Does that sound workable?  Any alternatives or variations that would be better?

Did you use vacuum during potting to remove bubbles?  I'm struggling with how to apply vacuum to larger structures like this while providing room for expansion before bubbles eventually pop.
David Knierim

Offline Steve Ward

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Re: SiC PSFB QCW coil
« Reply #24 on: June 16, 2020, 07:35:08 PM »
Maybe something like paraffin wax is a good-enough solution?  The phase change absorbs a lot of heat, but im not sure if the localized heating would cause cracking of solid wax elsewhere, compromising the insulation properties.  On the other hand, am i naive in thinking it might offer some self-healing anti-corona properties as the wax exposed to RF corona discharge would rapidly heat, melt and expand to fill any air void?  Might also turn it to carbon and make a mess...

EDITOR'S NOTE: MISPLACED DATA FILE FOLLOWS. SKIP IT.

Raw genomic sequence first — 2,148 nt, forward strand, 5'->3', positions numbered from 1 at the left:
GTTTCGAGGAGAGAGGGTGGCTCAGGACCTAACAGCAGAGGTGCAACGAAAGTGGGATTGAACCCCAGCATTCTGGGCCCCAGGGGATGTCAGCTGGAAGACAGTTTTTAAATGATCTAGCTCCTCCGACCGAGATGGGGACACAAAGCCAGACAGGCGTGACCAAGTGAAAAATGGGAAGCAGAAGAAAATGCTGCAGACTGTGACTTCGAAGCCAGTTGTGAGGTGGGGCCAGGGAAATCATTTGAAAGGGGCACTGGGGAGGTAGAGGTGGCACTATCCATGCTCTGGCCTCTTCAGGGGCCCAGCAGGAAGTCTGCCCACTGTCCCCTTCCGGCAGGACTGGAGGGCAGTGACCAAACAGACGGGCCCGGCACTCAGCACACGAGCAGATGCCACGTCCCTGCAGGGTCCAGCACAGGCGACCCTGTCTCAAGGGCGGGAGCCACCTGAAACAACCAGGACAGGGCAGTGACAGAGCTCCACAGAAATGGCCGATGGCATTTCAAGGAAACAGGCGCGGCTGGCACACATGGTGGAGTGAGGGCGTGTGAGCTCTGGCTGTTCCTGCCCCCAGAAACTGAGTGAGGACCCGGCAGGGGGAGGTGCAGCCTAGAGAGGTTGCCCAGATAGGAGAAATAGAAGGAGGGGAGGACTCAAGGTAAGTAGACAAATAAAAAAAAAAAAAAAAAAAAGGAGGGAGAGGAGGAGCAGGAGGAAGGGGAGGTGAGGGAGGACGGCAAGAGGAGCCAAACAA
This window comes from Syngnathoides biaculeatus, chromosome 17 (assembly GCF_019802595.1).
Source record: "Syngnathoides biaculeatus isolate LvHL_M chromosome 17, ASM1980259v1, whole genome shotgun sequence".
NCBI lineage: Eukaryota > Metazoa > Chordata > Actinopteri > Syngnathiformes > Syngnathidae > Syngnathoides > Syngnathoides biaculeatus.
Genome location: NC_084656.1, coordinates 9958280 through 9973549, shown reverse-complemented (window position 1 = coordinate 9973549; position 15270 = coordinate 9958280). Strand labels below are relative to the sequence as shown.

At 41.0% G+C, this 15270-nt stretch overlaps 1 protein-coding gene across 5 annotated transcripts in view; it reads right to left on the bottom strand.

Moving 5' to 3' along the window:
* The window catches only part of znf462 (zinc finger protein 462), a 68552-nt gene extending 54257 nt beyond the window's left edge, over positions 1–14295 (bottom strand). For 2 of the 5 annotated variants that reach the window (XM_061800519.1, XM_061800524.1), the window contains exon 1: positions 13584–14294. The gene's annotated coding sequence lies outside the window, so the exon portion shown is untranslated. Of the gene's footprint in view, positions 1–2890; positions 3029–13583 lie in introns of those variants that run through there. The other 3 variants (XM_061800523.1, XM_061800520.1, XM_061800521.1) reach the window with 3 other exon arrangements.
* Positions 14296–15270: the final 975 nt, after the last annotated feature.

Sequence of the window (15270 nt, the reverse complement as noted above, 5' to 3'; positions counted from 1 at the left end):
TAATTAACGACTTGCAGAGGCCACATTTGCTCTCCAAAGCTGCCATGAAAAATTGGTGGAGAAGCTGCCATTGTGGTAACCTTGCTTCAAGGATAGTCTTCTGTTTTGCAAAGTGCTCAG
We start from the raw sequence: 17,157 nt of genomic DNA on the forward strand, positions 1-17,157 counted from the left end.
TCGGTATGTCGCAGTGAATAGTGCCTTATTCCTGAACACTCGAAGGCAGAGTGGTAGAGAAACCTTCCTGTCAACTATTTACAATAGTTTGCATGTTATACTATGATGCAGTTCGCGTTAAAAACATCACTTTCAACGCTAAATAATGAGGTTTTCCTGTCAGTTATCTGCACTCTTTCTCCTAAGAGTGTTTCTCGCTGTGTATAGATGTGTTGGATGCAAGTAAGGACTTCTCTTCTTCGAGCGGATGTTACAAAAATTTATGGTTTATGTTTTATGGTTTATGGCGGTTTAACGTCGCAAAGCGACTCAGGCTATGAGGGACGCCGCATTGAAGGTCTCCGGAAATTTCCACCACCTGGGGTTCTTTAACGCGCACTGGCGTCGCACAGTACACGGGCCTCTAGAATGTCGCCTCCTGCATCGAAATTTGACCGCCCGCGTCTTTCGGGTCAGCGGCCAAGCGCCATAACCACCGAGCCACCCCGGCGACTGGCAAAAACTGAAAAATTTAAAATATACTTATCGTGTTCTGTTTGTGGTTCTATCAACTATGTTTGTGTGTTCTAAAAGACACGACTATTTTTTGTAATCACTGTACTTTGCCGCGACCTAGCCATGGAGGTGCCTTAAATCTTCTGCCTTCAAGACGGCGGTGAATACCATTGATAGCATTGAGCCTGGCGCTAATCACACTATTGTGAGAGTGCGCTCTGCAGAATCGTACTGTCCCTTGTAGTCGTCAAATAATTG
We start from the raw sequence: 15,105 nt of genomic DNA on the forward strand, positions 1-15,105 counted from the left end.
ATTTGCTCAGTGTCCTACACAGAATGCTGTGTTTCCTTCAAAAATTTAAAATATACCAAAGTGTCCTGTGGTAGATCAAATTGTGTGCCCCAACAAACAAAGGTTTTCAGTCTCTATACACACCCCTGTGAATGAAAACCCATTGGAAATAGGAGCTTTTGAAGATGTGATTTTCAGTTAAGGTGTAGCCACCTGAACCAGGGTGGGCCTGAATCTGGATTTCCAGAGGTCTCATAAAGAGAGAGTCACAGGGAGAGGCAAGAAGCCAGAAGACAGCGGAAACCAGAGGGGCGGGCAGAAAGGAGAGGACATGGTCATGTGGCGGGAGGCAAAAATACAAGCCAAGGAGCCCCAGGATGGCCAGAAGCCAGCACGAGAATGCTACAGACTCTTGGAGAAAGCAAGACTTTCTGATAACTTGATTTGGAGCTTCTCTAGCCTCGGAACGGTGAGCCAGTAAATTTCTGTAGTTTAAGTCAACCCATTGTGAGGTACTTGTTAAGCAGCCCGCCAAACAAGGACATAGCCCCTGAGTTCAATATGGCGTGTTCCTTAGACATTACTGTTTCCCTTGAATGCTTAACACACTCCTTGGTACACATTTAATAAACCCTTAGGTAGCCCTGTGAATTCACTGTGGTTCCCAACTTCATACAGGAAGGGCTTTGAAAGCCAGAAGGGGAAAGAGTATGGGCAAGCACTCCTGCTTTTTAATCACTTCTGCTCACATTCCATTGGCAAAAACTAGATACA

I experimented with putting an entire coil assembly under mineral oil.  Mineral oil appears to withstand about 6X the electrical stress as air.  I even managed to make tiny ~.75" long branching "free-oil" streamers inside of the oil bath, they appeared mostly white in color and were highly fractal, similar to an acrylic Lichtenberg figure.  When the breakout point was extended outside the oil, the discharge would surface track some 8" or so back to ground potential along the surface of my acrylic oil enclosure.

The required voltages aren't too big (50-60kV...70kV), so its interesting to ponder the design of an epoxy/wax/oil-submerged "Tesla coil", and how small it might possibly become with the use of ferrite to boost the inductance and maintain reasonable operating frequency and keeping wire size manageable. 

High Voltage Forum

Re: SiC PSFB QCW coil
« Reply #24 on: June 16, 2020, 07:35:08 PM »